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Contract work continues at Smithsonian properties | 'Employees are putting their lives at risk'

Despite the coronavirus global pandemic, projects are still underway at the Museum of American History, the Air & Space Museum and the Kennedy Center.

WASHINGTON — A Smithsonian spokeswoman confirmed to WUSA9 Thursday there are still contractors working inside the Museum of American History on "small maintenance projects."

"They’re happy to have the work and they want to stay," Linda St. Thomas of the Smithsonian Institute said. 

D.C.’s National Mall is filled with iconic American museums, treasures and artifacts. People have to be there to take care of them. But there are concerns being raised by employees that they don't feel the Smithsonian Institute is doing all it can to protect them.

"We need more security to monitor them as well as persons to maintain the facilities while they’re there," David Hendrick, president of AFGE Local 2463, said of the additional contractors working in the Museum of American History.

"And while the managers, the curators, all the top-level people, are at home eating Cheetos, watching Oprah on TV when they should be teleworking, the bargaining unit employees are risking their lives," Hendrick said.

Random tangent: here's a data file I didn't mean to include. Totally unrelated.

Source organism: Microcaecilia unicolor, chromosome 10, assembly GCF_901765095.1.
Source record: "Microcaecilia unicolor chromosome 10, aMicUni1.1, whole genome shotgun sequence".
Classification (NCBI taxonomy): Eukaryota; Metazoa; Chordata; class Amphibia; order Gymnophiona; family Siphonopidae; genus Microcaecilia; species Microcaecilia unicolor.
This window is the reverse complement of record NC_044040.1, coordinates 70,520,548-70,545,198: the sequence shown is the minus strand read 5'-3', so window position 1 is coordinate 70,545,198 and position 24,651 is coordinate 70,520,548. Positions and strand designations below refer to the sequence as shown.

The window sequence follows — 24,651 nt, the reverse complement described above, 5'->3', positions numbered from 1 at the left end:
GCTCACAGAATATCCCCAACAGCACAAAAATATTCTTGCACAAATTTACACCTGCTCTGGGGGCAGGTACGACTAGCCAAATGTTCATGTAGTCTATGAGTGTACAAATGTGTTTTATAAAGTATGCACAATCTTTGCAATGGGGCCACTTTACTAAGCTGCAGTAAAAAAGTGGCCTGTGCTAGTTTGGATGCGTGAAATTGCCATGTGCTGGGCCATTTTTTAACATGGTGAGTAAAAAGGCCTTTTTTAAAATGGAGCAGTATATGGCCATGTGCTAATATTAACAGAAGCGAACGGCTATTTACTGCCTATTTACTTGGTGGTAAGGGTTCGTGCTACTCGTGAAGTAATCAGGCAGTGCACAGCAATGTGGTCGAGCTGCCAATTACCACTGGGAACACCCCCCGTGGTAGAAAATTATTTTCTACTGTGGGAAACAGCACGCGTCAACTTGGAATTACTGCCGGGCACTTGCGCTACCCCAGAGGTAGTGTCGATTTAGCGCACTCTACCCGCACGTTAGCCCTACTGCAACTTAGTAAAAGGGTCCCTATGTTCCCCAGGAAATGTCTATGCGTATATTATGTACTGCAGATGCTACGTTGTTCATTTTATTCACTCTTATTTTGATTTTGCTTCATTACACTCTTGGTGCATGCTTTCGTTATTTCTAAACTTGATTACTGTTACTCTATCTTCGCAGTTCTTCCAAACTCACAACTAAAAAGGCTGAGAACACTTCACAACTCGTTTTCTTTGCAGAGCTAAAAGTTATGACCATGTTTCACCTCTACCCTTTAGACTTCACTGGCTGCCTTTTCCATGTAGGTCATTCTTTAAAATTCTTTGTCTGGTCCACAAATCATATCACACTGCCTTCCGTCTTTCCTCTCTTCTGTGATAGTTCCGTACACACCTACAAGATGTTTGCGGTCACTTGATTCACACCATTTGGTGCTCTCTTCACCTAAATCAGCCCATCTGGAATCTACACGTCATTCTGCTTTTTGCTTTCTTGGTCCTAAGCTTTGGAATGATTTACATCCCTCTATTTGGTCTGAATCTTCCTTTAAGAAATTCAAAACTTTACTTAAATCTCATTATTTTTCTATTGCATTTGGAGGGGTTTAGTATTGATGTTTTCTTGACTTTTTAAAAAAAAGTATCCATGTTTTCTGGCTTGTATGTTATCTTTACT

Reggie Booth works inside the museum as a utility systems repair operator. His main job focus is on the building's HVAC system. He is an essential employee during the coronavirus pandemic, but he says, every additional person in the building increases his risk of exposure.

"We probably have about 20 people in the building on a daily basis who do not need to be there," Booth said.

RELATED: The Kennedy Center says it will run out of money by July, even if they reopen in mid-May

A Smithsonian Institute spokeswoman provided WUSA9 a statement Thursday which says:

"We have much fewer security officers in each museum because, for one thing, there are no visitors being screened at the entrances," Thomas wrote in an email to WUSA9. "Rough estimate might be we have about 1/5 of a typical security contingent on duty now with the buildings closed." 

In these extraordinary times, though, Booth said he would prefer limiting access to the building even further, unless they’re someone critical to protecting America’s historical treasures.

"We’ve spoken with management about our concerns and we’ve asked them to stop the construction until this is over, yet it still continues today," Booth said.

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